NAACP: Postpone New Orleans Election

The Associated Press
Saturday, February 18, 2006; 2:59 PM

NEW YORK -- The Department of Justice should postpone upcoming elections in New Orleans until displaced voters have been located, NAACP officials said Saturday.

"We're worried about the voting rights of our people in New Orleans who are not, for the most part, in New Orleans," said Bruce S. Gordon, NAACP president. "People should still have a say in what happens in the communities that were ravaged by Katrina."

Last week, Gordon asked U.S. Attorney General Alberto Gonzales to make sure election procedures are fair. The Voting Rights Act allows federal officials to scrutinize election changes that may hurt minorities.

"If it requires us to take legal action, we will fight this," Gordon said.

A Justice department spokesman did not return calls seeking comment.

Officials of the National Association for the Advancement of Colored People, speaking at the organization's annual board meeting, also called on Congress to renew parts of the Voting Rights Act that are due to expire next year and criticized the recent selection of U.S. Supreme Court Justice Samuel Alito.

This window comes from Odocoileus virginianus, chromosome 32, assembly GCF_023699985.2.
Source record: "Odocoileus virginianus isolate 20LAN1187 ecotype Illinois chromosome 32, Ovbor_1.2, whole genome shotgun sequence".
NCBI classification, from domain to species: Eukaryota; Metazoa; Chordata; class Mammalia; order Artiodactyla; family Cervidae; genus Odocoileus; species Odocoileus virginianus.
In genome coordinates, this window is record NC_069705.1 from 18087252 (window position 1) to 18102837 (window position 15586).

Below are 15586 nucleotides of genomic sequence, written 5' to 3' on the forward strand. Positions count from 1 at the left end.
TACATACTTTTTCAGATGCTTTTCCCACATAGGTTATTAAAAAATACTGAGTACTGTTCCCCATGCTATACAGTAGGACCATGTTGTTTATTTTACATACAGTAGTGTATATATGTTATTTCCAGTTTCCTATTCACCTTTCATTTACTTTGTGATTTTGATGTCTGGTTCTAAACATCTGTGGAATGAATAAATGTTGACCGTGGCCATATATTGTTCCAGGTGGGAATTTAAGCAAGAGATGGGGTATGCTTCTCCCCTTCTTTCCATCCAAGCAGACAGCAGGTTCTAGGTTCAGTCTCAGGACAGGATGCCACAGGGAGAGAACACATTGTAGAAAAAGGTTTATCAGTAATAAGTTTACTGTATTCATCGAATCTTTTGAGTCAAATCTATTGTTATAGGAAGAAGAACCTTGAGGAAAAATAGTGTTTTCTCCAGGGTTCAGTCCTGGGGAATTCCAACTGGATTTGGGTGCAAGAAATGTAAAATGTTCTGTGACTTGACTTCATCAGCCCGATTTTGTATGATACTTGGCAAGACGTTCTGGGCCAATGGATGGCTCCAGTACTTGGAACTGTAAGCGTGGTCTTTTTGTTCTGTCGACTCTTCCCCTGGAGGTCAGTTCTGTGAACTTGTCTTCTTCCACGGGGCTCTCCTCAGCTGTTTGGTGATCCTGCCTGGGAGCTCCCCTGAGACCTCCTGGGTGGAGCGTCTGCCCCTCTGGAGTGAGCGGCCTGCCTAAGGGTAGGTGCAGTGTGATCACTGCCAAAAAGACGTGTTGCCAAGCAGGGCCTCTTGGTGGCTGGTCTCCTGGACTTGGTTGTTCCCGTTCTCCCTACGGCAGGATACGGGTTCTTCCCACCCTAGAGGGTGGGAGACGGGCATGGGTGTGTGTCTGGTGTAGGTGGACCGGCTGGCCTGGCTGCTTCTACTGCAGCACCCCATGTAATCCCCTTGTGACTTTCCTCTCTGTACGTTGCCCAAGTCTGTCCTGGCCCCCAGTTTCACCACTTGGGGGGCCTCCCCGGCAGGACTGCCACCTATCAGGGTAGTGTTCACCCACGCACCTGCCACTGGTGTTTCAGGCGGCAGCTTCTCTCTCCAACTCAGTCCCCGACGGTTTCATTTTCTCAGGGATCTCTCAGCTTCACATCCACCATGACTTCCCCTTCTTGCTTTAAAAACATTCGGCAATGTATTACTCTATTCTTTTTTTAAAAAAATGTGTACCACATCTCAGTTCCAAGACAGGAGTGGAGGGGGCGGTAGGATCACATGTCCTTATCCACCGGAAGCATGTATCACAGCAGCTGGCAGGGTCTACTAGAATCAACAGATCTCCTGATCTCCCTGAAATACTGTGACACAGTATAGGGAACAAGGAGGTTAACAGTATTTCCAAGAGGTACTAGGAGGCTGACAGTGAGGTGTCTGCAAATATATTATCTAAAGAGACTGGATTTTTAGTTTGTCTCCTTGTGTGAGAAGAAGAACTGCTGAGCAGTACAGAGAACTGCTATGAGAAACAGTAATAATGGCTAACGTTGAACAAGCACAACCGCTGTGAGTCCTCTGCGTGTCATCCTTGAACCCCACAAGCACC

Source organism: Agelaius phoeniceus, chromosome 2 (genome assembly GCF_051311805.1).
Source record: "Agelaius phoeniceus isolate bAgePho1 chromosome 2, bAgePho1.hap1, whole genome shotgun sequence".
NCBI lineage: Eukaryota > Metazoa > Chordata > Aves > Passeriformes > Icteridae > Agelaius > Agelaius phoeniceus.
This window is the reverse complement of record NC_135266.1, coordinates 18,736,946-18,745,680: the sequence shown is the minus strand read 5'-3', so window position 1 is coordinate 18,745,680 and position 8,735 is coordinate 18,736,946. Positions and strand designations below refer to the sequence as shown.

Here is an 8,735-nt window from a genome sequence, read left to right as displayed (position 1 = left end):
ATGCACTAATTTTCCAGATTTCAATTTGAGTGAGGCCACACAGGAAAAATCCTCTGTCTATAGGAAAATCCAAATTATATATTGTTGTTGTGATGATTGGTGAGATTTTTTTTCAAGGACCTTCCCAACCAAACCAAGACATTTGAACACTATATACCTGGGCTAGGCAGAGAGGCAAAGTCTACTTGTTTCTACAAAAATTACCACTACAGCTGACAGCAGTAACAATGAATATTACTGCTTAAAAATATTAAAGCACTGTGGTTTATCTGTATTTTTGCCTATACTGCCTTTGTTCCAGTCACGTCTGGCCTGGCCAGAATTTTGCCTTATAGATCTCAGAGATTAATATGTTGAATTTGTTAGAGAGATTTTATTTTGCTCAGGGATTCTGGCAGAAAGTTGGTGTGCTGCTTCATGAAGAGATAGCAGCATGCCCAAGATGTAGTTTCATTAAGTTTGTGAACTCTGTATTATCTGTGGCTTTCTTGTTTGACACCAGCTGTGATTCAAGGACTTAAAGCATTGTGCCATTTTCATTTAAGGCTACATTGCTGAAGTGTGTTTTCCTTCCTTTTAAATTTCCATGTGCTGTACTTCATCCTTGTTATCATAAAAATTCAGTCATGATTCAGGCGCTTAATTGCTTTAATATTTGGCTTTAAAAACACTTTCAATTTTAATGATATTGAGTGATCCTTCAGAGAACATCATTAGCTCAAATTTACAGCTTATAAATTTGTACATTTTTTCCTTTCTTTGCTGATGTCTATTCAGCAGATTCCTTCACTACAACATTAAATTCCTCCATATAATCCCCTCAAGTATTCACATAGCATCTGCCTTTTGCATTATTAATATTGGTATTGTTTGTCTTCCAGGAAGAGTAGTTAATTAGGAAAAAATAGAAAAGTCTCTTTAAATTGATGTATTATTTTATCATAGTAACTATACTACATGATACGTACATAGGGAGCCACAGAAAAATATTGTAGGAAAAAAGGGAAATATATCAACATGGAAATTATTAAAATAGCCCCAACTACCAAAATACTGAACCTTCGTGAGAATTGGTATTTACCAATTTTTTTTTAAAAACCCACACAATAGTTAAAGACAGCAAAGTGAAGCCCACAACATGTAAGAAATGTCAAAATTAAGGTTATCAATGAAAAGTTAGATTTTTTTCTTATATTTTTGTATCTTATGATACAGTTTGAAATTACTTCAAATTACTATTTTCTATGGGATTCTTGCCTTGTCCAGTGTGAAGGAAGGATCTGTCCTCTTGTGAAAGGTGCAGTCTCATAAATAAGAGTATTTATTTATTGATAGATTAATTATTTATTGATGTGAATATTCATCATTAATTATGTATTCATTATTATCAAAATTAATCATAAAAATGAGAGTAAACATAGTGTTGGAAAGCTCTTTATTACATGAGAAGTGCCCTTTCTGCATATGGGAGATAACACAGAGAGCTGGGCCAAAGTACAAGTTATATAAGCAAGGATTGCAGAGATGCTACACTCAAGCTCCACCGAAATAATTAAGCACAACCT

Alito is a "radical judicial activist, a man hostile to civil rights and women's rights," said Julian Bond, chairman of the NAACP.

Last week, Louisiana lawmakers approved plans to set up satellite voting centers in 10 state parishes and allow evacuees to vote by absentee ballot in the April 22 city elections. NAACP officials said that date is too soon.

Barely one-third of residents have returned to Orleans Parish, which was two-thirds black before Hurricane Katrina, according to estimates from the Greater New Orleans Community Data Center. Tens of thousands of displaced people are still without permanent housing and mail delivery is delayed.

"Protecting voting rights is going to depend on the absentee ballot process," said John H. Jackson, NAACP chief policy officer. "The state has the burden of showing that they have accurate information for locating them. We don't want to have those ballots go out and have them never connect with individuals."

Kwame I. Asante, president of the NAACP's Baton Rouge branch, said: "We've received many calls from people who are asking, 'Where do we go? How do we register to vote?' ... It's too soon for many people."


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